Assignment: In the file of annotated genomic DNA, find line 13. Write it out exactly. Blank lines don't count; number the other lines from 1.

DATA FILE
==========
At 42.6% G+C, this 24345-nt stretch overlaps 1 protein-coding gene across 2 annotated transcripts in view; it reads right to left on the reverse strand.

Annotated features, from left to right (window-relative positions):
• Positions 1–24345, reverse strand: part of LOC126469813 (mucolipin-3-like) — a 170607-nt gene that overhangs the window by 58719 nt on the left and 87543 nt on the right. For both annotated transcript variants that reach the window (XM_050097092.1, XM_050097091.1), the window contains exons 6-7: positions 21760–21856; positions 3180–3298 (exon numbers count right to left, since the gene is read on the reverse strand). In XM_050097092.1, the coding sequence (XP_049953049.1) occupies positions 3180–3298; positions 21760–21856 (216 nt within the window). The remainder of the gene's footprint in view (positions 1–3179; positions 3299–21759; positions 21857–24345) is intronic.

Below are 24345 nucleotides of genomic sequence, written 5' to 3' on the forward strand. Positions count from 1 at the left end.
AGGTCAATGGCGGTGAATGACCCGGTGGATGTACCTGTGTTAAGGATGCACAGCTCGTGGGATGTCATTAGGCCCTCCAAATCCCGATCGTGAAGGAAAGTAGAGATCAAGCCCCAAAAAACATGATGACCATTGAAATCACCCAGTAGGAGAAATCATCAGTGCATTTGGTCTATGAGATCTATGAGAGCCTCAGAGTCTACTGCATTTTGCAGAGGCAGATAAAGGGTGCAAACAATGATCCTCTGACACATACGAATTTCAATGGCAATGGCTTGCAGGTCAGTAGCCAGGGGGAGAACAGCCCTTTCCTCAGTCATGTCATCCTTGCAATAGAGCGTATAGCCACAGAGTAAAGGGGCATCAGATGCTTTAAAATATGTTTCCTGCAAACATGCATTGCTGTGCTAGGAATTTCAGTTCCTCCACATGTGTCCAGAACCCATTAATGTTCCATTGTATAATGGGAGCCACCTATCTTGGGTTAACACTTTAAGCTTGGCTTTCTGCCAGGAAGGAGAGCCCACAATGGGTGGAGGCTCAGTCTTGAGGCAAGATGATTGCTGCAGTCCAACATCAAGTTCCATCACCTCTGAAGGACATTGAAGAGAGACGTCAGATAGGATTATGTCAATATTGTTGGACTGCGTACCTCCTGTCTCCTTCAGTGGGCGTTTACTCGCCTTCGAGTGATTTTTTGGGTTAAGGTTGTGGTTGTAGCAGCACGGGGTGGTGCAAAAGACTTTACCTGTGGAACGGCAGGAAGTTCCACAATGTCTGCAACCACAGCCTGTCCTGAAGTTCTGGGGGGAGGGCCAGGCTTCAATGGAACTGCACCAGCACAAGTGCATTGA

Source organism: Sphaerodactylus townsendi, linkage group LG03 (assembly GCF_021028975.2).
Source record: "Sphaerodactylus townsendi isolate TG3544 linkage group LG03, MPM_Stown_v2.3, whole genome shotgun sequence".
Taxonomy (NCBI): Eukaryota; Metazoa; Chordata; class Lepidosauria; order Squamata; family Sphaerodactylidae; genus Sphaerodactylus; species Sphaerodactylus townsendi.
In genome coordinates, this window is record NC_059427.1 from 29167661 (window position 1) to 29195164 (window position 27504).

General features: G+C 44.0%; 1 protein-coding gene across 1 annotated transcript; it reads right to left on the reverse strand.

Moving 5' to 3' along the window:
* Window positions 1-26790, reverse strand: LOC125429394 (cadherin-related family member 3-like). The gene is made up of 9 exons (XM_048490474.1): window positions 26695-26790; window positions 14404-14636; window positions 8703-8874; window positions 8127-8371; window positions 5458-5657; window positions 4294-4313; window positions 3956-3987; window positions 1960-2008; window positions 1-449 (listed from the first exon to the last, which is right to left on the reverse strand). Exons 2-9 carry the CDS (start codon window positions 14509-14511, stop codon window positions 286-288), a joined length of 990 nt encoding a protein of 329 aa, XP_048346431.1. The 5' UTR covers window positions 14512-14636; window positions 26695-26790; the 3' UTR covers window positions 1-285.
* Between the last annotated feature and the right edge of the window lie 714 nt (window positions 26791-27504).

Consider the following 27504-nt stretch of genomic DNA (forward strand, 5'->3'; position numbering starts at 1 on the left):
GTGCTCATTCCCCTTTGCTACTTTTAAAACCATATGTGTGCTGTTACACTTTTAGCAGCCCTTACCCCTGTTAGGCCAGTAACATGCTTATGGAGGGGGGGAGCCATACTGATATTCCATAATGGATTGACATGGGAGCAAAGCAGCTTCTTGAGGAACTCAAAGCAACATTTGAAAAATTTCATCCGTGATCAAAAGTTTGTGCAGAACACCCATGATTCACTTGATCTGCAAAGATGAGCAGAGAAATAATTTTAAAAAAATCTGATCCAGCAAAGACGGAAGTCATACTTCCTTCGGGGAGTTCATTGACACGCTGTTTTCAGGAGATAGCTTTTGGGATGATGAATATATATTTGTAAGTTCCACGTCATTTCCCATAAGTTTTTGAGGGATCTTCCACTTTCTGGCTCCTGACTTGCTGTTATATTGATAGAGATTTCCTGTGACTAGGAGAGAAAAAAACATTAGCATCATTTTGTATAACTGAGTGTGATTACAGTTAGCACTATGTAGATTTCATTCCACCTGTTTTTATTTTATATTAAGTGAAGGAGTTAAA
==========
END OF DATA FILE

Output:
* Between the last annotated feature and the right edge of the window lie 714 nt (window positions 26791-27504).